Presidential power: Levers and pulleys
Emma Bull once said coincidence is the word we use when we can't see the levers and pulleys. In the wake of the president's visit abroad, during which we have seen numerous images of pomp and pageantry, three remarkable developments have taken place, away from the spotlight.
On Tuesday, the Senate majority leader – a member of the president's own party – was quoted as saying, "I don't know how we get to 50 [votes] at the moment" when asked about legislation to repeal and replace Obamacare, which has passed the House of Representatives and now moved to the Senate. It would seem that this is a clear message to the president that something he very much wants might be in jeopardy.
Shortly after, the president's secretary of state, when asked about the Paris Climate Accord, told reporters aboard Air Force One, "The president indicated we're still thinking about that, that he hasn't made a final decision. He, I think ... would be taking up for a decision when we return from this trip." Since the Senate majority leader is from one of the states that depends on the continued burning of coal, oil, and gas (a practice the Accord would seek to restrict), it seems that this is a clear message to the Senate majority leader that something he very much wants might be in jeopardy.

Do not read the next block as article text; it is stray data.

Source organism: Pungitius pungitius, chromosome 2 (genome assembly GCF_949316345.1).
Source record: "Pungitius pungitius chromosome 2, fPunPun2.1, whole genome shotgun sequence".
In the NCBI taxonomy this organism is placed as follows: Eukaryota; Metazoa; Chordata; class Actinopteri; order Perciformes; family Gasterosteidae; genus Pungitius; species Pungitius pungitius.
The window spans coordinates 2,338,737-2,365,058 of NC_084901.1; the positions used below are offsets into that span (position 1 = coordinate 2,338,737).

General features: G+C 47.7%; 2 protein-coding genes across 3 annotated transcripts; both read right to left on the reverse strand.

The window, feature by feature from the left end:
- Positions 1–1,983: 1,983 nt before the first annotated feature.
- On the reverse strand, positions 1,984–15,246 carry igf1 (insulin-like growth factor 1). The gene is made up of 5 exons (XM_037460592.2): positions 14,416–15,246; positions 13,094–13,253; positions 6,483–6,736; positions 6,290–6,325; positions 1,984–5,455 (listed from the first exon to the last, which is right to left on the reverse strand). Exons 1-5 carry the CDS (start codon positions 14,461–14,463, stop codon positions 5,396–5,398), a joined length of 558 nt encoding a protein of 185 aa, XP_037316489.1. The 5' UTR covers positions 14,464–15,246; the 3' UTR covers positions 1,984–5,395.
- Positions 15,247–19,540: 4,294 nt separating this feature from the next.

And just this morning, it was announced that the Senate majority leader has joined 21 other senators – all in his own party - urging the president to follow through on his campaign pledge to pull out of the Paris Climate Accord.
Coincidence? Perhaps. Or perhaps this simply a case of the use of levers and pulleys we can't see?
Notice that I have not used any names. This is because the names do not matter. This could be any president, any Senate majority leader, or any secretary. Democrat or Republican, liberal or conservative, it does not matter. This is not about party – this is about strategy and tactics. What tactics must I employ to achieve the objective I seek? The names may change, but the principles do not. If you are going to war – and politics is nothing more that warfare concealed – then you should remember the words of an ancient Chinese philosopher: victorious warriors win first, and then go to war.
We do not know how this will all play out. There may be other levers and pulleys yet to come. But one thing seems clear: our current president not only understands this, but is adept at practicing it as well.